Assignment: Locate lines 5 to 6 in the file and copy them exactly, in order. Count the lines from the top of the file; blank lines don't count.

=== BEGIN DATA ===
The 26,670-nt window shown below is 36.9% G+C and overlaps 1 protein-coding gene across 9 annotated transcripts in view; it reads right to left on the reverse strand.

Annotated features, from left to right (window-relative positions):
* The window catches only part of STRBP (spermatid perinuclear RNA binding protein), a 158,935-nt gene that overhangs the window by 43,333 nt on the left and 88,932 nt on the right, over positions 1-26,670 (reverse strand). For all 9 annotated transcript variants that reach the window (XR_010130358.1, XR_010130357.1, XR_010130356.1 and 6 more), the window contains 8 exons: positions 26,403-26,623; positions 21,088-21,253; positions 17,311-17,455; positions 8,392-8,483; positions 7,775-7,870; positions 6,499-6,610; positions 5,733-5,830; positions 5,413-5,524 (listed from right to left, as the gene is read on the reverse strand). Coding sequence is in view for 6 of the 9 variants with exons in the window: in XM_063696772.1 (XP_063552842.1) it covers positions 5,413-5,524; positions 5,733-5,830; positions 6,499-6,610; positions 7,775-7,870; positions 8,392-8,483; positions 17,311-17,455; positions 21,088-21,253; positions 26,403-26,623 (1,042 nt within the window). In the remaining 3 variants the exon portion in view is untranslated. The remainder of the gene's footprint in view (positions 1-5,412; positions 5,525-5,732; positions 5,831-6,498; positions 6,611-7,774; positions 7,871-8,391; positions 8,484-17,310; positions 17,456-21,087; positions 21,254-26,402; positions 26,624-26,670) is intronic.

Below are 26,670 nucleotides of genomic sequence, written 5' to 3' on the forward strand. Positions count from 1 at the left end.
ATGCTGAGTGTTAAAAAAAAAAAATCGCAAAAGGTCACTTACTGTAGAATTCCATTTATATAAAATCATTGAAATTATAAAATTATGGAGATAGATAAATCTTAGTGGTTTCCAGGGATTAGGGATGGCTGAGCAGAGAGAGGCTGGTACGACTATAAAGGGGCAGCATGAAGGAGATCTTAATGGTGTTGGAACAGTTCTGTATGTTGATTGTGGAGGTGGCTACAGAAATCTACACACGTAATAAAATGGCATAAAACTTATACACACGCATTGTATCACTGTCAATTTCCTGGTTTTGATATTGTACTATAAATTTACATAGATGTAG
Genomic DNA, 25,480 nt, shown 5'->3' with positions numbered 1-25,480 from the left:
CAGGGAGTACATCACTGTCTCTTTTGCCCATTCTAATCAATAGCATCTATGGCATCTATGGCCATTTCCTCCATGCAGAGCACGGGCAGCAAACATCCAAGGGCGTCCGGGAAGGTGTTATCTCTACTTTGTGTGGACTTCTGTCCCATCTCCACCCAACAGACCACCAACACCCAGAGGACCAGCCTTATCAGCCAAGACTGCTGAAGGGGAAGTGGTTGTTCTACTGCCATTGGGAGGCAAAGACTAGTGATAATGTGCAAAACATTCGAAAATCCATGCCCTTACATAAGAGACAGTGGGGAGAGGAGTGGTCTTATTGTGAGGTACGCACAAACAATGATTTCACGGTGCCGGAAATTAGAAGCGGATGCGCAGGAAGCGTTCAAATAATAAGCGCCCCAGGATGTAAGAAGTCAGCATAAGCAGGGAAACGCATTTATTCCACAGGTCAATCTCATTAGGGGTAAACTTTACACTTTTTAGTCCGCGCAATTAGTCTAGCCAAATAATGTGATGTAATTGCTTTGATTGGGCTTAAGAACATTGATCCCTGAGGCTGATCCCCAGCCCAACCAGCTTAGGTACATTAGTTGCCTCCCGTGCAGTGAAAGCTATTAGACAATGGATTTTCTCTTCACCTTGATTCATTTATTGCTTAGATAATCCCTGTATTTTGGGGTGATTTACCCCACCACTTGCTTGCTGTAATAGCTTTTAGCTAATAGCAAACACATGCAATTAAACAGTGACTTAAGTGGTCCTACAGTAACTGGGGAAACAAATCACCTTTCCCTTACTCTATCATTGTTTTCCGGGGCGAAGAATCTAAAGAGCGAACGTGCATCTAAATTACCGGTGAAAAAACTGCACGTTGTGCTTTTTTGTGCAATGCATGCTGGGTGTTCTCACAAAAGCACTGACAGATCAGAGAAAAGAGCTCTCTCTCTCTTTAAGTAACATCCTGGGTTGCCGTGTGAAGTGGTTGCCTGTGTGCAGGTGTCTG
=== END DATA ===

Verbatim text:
ATGCTGAGTGTTAAAAAAAAAAAATCGCAAAAGGTCACTTACTGTAGAATTCCATTTATATAAAATCATTGAAATTATAAAATTATGGAGATAGATAAATCTTAGTGGTTTCCAGGGATTAGGGATGGCTGAGCAGAGAGAGGCTGGTACGACTATAAAGGGGCAGCATGAAGGAGATCTTAATGGTGTTGGAACAGTTCTGTATGTTGATTGTGGAGGTGGCTACAGAAATCTACACACGTAATAAAATGGCATAAAACTTATACACACGCATTGTATCACTGTCAATTTCCTGGTTTTGATATTGTACTATAAATTTACATAGATGTAG
Genomic DNA, 25,480 nt, shown 5'->3' with positions numbered 1-25,480 from the left: